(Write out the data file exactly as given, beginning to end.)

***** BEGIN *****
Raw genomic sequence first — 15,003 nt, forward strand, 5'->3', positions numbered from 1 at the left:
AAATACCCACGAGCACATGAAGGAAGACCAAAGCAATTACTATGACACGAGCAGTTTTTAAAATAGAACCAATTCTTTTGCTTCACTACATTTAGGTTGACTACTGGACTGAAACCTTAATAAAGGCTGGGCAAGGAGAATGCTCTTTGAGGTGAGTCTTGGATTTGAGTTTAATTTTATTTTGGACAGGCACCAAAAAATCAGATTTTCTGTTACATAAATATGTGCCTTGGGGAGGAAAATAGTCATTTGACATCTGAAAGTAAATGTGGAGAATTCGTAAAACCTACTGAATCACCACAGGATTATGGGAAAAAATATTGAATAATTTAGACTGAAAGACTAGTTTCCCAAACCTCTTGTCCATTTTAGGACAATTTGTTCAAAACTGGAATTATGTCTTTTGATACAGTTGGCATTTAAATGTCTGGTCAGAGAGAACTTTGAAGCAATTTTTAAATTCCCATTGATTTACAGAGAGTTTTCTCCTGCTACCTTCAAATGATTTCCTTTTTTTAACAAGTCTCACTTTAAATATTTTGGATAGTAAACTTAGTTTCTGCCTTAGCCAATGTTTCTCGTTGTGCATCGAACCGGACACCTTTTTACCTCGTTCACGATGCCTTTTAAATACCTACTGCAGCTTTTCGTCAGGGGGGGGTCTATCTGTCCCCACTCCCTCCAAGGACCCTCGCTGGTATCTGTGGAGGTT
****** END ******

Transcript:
Raw genomic sequence first — 15,003 nt, forward strand, 5'->3', positions numbered from 1 at the left:
AAATACCCACGAGCACATGAAGGAAGACCAAAGCAATTACTATGACACGAGCAGTTTTTAAAATAGAACCAATTCTTTTGCTTCACTACATTTAGGTTGACTACTGGACTGAAACCTTAATAAAGGCTGGGCAAGGAGAATGCTCTTTGAGGTGAGTCTTGGATTTGAGTTTAATTTTATTTTGGACAGGCACCAAAAAATCAGATTTTCTGTTACATAAATATGTGCCTTGGGGAGGAAAATAGTCATTTGACATCTGAAAGTAAATGTGGAGAATTCGTAAAACCTACTGAATCACCACAGGATTATGGGAAAAAATATTGAATAATTTAGACTGAAAGACTAGTTTCCCAAACCTCTTGTCCATTTTAGGACAATTTGTTCAAAACTGGAATTATGTCTTTTGATACAGTTGGCATTTAAATGTCTGGTCAGAGAGAACTTTGAAGCAATTTTTAAATTCCCATTGATTTACAGAGAGTTTTCTCCTGCTACCTTCAAATGATTTCCTTTTTTTAACAAGTCTCACTTTAAATATTTTGGATAGTAAACTTAGTTTCTGCCTTAGCCAATGTTTCTCGTTGTGCATCGAACCGGACACCTTTTTACCTCGTTCACGATGCCTTTTAAATACCTACTGCAGCTTTTCGTCAGGGGGGGGTCTATCTGTCCCCACTCCCTCCAAGGACCCTCGCTGGTATCTGTGGAGGTT